Varadkar concedes defeat in Ireland’s referendum on family, women’s roles

The Irish PM had called the referendum a chance to do away with ‘very old-fashioned, very sexist language about women’.

Ireland's Prime Minister Leo Varadkar arrives to vote in the referendum at Scoil Treasa Naofa in Dublin, Ireland on Friday [Clodagh Kilcoyne/Reuters]

A dual referendum in the Republic of Ireland on redefining family and women’s roles in the constitution has been defeated, Prime Minister Leo Varadkar said.

The government supported the proposed changes, which would have widened the definition of the family and clarified the duties of women in society.

Varadkar had described Friday’s polls, which deliberately fell on International Women’s Day, as a chance to do away with “very old-fashioned, very sexist language about women”.
He said the government would accept the results.

“I think it’s clear at this stage that the family amendment and the care amendment referendums have been defeated – defeated comprehensively on a respectable turnout,” Varadkar said at a news conference in Dublin on Saturday.

“It was our responsibility to convince the majority of people to vote ‘Yes’ and we clearly failed to do so.”

Official results are expected later on Saturday.

The two proposals would have made changes to the text of article 41 in the Irish constitution, written in 1937.

The first asked citizens to expand the definition of family from those founded on marriage to also include “durable relationships” such as cohabiting couples and their children.

The second proposed replacing old-fashioned language around a mother’s “duties in the home” with a clause recognising care provided by family members to one another.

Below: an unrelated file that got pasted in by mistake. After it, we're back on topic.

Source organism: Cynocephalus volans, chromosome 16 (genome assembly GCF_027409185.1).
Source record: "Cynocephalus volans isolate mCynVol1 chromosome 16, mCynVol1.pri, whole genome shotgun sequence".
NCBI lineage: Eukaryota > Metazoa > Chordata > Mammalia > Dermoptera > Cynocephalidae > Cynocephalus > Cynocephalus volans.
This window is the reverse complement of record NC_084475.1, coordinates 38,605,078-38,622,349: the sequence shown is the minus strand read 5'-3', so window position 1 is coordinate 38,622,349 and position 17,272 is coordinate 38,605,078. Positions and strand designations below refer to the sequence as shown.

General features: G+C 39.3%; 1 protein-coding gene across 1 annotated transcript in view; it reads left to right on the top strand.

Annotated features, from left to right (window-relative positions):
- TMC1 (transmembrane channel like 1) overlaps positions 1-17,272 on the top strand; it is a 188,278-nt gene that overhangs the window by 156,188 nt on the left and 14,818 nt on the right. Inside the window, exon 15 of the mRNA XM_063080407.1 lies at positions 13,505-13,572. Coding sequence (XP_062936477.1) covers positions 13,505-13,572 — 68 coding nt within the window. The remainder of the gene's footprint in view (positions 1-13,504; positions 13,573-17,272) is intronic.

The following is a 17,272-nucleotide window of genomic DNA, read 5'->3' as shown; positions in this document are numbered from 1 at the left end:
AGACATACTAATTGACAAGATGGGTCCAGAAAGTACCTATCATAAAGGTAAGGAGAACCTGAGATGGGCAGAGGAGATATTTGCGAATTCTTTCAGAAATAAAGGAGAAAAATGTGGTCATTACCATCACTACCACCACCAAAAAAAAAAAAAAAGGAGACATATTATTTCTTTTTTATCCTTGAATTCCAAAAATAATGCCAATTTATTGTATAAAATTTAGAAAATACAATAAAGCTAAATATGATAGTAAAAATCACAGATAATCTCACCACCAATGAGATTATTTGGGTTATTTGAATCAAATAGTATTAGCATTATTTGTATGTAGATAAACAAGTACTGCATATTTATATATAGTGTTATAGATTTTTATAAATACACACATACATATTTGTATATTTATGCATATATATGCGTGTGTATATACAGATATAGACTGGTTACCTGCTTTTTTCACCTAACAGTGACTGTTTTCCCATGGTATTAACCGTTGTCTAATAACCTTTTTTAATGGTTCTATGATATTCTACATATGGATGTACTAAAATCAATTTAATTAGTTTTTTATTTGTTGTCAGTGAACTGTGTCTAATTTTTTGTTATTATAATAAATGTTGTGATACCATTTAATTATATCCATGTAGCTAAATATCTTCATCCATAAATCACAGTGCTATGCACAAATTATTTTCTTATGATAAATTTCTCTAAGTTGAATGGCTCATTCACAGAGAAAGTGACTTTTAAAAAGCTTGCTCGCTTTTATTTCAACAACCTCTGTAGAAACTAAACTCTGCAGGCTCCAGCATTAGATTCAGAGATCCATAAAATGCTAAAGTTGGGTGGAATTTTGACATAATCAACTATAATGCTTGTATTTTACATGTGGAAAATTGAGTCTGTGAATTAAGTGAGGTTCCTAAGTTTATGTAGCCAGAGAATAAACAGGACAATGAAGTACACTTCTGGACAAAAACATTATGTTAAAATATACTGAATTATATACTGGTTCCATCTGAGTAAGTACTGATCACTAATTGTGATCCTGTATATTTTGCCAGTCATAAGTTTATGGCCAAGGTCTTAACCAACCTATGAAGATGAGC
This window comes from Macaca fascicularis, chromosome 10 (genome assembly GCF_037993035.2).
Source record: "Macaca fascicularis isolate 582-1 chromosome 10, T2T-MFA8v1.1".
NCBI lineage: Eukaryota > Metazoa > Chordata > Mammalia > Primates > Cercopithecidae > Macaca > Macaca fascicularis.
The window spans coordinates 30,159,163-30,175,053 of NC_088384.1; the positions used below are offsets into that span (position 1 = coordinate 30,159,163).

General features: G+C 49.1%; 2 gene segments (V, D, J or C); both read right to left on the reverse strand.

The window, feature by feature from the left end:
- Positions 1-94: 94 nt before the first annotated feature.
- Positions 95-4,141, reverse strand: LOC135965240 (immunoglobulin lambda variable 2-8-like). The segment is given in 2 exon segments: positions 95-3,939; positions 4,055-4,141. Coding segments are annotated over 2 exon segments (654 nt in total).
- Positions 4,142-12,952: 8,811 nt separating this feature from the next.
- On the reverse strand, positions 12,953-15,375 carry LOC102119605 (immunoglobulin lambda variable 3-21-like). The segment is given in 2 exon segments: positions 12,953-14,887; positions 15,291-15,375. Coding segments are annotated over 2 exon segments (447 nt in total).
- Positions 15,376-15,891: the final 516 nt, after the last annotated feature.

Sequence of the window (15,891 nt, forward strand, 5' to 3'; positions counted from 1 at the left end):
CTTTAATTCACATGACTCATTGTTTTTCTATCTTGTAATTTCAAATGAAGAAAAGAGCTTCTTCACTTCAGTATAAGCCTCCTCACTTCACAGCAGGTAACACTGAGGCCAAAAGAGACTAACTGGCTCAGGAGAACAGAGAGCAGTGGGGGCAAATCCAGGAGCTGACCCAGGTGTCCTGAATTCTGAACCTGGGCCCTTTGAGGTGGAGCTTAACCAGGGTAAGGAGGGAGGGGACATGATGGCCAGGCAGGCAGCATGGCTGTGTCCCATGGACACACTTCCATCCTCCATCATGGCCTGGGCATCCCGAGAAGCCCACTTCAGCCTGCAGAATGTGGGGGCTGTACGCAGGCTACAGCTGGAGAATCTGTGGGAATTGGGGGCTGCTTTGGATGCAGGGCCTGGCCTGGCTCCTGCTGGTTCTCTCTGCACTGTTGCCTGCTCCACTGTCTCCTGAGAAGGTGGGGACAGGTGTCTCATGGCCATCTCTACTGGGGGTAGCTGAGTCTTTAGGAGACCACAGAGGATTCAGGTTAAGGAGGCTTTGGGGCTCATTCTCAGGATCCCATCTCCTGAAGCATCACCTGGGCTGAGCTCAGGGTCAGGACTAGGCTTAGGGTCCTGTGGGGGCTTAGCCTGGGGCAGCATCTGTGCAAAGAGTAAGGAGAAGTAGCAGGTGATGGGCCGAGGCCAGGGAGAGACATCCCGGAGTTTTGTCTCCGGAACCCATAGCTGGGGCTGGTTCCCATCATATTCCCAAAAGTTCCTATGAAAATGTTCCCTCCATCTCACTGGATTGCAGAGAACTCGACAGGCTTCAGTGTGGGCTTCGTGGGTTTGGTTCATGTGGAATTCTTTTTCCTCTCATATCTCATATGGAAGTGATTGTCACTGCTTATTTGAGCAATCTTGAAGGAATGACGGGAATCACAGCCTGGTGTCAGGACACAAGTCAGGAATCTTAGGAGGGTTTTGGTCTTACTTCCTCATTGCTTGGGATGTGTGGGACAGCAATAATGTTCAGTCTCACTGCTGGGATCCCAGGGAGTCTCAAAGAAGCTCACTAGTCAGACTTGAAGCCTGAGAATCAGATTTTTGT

In effect, the proposal to spread the burden of care for people with disabilities to the entire family from only the mother became a dispute about the extent or willingness of the state to support carers.

Polling station Ireland
A woman arrives with children at a polling station in Dublin, Ireland, March 8, 2024 [Clodagh Kilcoyne/Reuters]

Polls had indicated a ‘Yes’ vote

All the major political parties had supported a “Yes-Yes” vote, and until recently, polls predicted a smooth passage for both.

But “No” campaigners argued the concept of a “durable relationship” was undefined and confusing and that women and mothers are being “cancelled” from the constitution.

Meanwhile, ultra-conservative voices argued the changes could constitutionally protect polygamous relationships and increase immigration via migrant family reunions – claims all denied by the government.

By 12:00 GMT on Saturday, it was clear that counting was showing a trend towards a “No” on the two questions.

The votes are the latest attempt to reflect the changing face of European Union member Ireland and the waning influence of the once-dominant Roman Catholic Church.

In recent decades, Ireland has transitioned from a conservative, overwhelmingly Catholic country to an increasingly diverse and socially liberal society.

This shift has been encapsulated in changes to an outdated constitution where single women, until 1973, had to resign from their jobs upon getting married, and married women could not apply for vacancies.

The constitution, the core legal text of the nation, can only be modified through a national referendum.

The country of 5.3 million opted to end constitutional limits on same-sex marriage in 2015 and abortion in 2018.

Source: Al Jazeera and news agencies